Istanbul airport's therapy dogs help worried passengers relax with snuggles - GulfToday

Istanbul airport's therapy dogs help worried passengers relax with snuggles


A traveller pets Alita while walking through Istanbul airport.

Five new hires are selflessly roaming the halls of one of the world’s busiest transportation hubs, hoping to provide a paw-sitively stress-free travel experience for anxious passengers.

Meet Istanbul Airport’s therapy dogs – always ready to offer support with snuggles, belly rubs and sloppy kisses.

The Associated Press caught up with Kuki and Alita, two of the dogs taking part in the pet-friendly airport’s new pilot project aimed at easing stress and anxiety among travellers.

All four-legged members of the programme are certified therapy dogs, professionally trained and conditioned to comfort humans.

The "Therapy Dog Team” has been on duty since late February following months of preparation and intensive training, learning desensitisation to distracting stimuli, like sounds and people.

Airport therapy dog Alita looks at her handler while walking through Istanbul airport.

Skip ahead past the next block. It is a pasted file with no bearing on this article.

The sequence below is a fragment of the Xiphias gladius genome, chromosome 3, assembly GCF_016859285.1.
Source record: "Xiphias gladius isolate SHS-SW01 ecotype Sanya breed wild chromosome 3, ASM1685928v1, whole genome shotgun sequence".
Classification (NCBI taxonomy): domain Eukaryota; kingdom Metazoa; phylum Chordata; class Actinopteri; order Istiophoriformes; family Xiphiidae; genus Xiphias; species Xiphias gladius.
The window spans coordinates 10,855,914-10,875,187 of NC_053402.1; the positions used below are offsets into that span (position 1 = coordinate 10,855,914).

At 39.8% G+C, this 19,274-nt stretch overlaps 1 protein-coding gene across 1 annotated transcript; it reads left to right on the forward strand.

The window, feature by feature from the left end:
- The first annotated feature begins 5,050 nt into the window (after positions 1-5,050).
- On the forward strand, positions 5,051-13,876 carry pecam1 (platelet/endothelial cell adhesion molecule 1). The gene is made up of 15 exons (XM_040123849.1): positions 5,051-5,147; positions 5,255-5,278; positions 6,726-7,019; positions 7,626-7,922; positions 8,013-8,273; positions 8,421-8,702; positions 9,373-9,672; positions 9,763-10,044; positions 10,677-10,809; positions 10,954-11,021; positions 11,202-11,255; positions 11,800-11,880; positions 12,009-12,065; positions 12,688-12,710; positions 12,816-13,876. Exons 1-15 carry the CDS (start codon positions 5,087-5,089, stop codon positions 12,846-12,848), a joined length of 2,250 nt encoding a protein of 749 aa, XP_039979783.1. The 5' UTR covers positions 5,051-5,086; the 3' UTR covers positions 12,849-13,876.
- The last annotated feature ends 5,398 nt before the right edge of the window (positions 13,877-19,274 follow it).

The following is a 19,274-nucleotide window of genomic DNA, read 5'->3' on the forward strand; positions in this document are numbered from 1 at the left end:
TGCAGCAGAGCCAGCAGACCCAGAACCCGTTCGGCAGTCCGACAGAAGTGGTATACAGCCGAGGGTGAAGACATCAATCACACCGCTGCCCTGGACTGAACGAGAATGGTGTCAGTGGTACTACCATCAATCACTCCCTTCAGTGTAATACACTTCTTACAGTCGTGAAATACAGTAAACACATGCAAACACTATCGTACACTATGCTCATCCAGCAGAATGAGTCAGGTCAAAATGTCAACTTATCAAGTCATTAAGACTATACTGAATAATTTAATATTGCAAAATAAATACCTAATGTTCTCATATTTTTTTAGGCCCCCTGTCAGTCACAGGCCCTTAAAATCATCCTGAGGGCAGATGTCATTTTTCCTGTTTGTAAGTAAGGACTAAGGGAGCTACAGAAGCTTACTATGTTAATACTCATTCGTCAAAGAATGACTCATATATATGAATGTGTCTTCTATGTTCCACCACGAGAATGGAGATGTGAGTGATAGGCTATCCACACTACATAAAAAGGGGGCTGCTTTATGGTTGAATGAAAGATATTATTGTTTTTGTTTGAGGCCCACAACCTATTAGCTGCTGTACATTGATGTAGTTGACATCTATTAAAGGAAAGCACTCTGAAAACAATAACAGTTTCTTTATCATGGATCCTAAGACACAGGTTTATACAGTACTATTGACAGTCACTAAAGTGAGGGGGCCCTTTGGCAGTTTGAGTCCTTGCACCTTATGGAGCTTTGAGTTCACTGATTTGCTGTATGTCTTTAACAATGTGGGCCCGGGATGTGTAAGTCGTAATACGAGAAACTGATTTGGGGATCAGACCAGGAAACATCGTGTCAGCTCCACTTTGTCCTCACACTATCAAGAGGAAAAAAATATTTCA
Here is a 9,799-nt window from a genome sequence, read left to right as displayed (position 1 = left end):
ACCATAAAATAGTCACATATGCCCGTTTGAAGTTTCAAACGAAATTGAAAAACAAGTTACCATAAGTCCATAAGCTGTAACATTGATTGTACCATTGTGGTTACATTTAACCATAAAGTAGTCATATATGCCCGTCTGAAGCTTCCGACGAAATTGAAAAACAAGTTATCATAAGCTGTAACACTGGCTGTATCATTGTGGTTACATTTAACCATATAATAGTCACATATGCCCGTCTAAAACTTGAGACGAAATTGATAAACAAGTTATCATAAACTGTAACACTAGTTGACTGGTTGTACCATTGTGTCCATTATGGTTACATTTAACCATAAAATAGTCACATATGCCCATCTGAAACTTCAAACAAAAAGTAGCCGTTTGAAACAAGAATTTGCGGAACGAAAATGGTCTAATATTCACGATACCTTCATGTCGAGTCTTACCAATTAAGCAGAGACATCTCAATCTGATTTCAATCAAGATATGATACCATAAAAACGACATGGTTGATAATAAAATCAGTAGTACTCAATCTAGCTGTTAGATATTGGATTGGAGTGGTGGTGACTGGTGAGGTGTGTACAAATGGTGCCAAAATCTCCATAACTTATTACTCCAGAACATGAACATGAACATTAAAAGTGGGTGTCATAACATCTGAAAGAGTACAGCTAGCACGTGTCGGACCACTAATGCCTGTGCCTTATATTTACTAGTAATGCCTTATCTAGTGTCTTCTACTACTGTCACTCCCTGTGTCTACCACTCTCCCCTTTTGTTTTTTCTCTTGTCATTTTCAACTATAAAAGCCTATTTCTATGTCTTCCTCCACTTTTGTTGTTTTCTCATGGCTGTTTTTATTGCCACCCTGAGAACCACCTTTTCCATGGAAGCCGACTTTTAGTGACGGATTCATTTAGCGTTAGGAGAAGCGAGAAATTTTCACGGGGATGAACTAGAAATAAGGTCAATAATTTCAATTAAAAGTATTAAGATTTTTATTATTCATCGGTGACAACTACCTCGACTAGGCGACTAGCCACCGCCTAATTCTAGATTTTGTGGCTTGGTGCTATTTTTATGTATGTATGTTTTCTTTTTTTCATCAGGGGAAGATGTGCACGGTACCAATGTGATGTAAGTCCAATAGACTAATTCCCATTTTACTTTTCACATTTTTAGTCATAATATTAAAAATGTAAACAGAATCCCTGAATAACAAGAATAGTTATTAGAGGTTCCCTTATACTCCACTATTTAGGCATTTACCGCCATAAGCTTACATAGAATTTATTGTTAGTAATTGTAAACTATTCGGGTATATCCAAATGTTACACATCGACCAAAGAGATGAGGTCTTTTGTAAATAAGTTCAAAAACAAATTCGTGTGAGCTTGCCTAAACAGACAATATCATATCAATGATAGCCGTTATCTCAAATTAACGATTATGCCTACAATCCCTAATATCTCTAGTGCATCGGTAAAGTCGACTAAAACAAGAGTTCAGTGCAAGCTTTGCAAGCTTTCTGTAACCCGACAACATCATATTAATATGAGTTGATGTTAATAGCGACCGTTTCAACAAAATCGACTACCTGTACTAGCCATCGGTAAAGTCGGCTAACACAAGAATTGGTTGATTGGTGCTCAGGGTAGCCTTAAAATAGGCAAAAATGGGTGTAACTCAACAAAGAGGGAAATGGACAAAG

"We have to ensure that they are safe and they are 100 per cent adapted to all environments,” said Kadir Demirtas, Istanbul Airport’s customer experience manager.

Kuki, a Lagotto Romagnolo, an Italian retriever breed, is team captain. He works hard to please but likes his breaks and sometimes plays hooky.

That's OK, however.

The team’s veterinarian said each dog’s temperament dictates their hours on the job each day.

"They walk around the airport led by their handlers who are also responsible for their care,” said Volkan Arslan.

The dogs, who are airport employees with official badges and uniforms, have a set schedule and work during peak travel hours, from 10am to 4pm.

A child plays with airport therapy dogs Alita and Kuki at Istanbul airport on Wednesday. Photos: AP

Alita, a border collie, is Kuki’s teammate. Her intense gaze and dedication to her handler are striking, as is her ability to soothe and calm nerves.

"We are always surrounded by people who are constantly petting her," said Volkan Gul, Alita’s dedicated handler, adding that she helps them relax.

Airport officials said they already have plans to expand the pilot project following initial positive feedback from travellers.

Associated Press



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